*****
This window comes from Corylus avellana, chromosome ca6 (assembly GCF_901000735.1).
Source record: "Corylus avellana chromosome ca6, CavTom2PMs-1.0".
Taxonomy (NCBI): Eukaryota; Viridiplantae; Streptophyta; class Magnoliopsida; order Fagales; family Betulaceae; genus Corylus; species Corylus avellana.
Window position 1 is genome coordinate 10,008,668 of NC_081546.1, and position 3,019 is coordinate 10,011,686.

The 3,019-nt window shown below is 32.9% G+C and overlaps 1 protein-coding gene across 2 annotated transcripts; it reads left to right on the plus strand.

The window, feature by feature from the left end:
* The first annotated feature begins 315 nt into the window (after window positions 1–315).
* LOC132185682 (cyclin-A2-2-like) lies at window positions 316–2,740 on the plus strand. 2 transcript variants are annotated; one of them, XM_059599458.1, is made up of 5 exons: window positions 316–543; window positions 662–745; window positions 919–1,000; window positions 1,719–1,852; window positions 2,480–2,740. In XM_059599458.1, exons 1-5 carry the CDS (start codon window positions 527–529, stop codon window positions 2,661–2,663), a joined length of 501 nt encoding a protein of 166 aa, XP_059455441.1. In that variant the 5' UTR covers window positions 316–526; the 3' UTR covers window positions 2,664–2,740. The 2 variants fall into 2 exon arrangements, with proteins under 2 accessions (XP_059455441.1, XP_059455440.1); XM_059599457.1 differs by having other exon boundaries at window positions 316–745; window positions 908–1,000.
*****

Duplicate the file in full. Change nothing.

This window comes from Corylus avellana, chromosome ca6 (assembly GCF_901000735.1).
Source record: "Corylus avellana chromosome ca6, CavTom2PMs-1.0".
Taxonomy (NCBI): Eukaryota; Viridiplantae; Streptophyta; class Magnoliopsida; order Fagales; family Betulaceae; genus Corylus; species Corylus avellana.
Window position 1 is genome coordinate 10,008,668 of NC_081546.1, and position 3,019 is coordinate 10,011,686.

The 3,019-nt window shown below is 32.9% G+C and overlaps 1 protein-coding gene across 2 annotated transcripts; it reads left to right on the plus strand.

The window, feature by feature from the left end:
* The first annotated feature begins 315 nt into the window (after window positions 1–315).
* LOC132185682 (cyclin-A2-2-like) lies at window positions 316–2,740 on the plus strand. 2 transcript variants are annotated; one of them, XM_059599458.1, is made up of 5 exons: window positions 316–543; window positions 662–745; window positions 919–1,000; window positions 1,719–1,852; window positions 2,480–2,740. In XM_059599458.1, exons 1-5 carry the CDS (start codon window positions 527–529, stop codon window positions 2,661–2,663), a joined length of 501 nt encoding a protein of 166 aa, XP_059455441.1. In that variant the 5' UTR covers window positions 316–526; the 3' UTR covers window positions 2,664–2,740. The 2 variants fall into 2 exon arrangements, with proteins under 2 accessions (XP_059455441.1, XP_059455440.1); XM_059599457.1 differs by having other exon boundaries at window positions 316–745; window positions 908–1,000.